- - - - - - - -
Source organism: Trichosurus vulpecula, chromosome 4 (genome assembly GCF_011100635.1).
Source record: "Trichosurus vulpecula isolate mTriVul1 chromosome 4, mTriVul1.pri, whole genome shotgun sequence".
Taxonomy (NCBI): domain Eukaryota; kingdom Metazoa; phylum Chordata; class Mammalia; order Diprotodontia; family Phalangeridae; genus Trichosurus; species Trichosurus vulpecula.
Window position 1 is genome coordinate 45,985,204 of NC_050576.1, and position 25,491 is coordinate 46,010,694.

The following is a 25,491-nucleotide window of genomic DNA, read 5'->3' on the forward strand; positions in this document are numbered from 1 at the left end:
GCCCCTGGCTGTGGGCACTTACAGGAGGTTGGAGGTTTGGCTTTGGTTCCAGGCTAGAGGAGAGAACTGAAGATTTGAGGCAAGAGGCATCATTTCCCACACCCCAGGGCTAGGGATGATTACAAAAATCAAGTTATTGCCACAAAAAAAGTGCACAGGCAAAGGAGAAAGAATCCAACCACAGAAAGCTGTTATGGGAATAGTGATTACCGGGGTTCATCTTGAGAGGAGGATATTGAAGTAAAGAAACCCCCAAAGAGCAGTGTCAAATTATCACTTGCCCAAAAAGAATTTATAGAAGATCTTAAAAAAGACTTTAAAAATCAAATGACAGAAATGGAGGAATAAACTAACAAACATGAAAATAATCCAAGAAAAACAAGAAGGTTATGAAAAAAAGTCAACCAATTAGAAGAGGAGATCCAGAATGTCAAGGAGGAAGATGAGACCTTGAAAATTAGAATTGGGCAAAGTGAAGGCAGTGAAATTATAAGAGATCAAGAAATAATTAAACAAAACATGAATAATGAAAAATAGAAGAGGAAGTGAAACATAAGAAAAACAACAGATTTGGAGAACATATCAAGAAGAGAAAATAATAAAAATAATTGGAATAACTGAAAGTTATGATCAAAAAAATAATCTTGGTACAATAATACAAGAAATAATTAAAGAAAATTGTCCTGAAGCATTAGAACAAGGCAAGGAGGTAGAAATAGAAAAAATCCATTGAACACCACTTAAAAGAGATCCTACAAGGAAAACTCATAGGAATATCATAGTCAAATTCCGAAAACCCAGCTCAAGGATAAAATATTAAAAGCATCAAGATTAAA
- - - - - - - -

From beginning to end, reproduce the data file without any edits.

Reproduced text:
Source organism: Trichosurus vulpecula, chromosome 4 (genome assembly GCF_011100635.1).
Source record: "Trichosurus vulpecula isolate mTriVul1 chromosome 4, mTriVul1.pri, whole genome shotgun sequence".
Taxonomy (NCBI): domain Eukaryota; kingdom Metazoa; phylum Chordata; class Mammalia; order Diprotodontia; family Phalangeridae; genus Trichosurus; species Trichosurus vulpecula.
Window position 1 is genome coordinate 45,985,204 of NC_050576.1, and position 25,491 is coordinate 46,010,694.

The following is a 25,491-nucleotide window of genomic DNA, read 5'->3' on the forward strand; positions in this document are numbered from 1 at the left end:
GCCCCTGGCTGTGGGCACTTACAGGAGGTTGGAGGTTTGGCTTTGGTTCCAGGCTAGAGGAGAGAACTGAAGATTTGAGGCAAGAGGCATCATTTCCCACACCCCAGGGCTAGGGATGATTACAAAAATCAAGTTATTGCCACAAAAAAAGTGCACAGGCAAAGGAGAAAGAATCCAACCACAGAAAGCTGTTATGGGAATAGTGATTACCGGGGTTCATCTTGAGAGGAGGATATTGAAGTAAAGAAACCCCCAAAGAGCAGTGTCAAATTATCACTTGCCCAAAAAGAATTTATAGAAGATCTTAAAAAAGACTTTAAAAATCAAATGACAGAAATGGAGGAATAAACTAACAAACATGAAAATAATCCAAGAAAAACAAGAAGGTTATGAAAAAAAGTCAACCAATTAGAAGAGGAGATCCAGAATGTCAAGGAGGAAGATGAGACCTTGAAAATTAGAATTGGGCAAAGTGAAGGCAGTGAAATTATAAGAGATCAAGAAATAATTAAACAAAACATGAATAATGAAAAATAGAAGAGGAAGTGAAACATAAGAAAAACAACAGATTTGGAGAACATATCAAGAAGAGAAAATAATAAAAATAATTGGAATAACTGAAAGTTATGATCAAAAAAATAATCTTGGTACAATAATACAAGAAATAATTAAAGAAAATTGTCCTGAAGCATTAGAACAAGGCAAGGAGGTAGAAATAGAAAAAATCCATTGAACACCACTTAAAAGAGATCCTACAAGGAAAACTCATAGGAATATCATAGTCAAATTCCGAAAACCCAGCTCAAGGATAAAATATTAAAAGCATCAAGATTAAA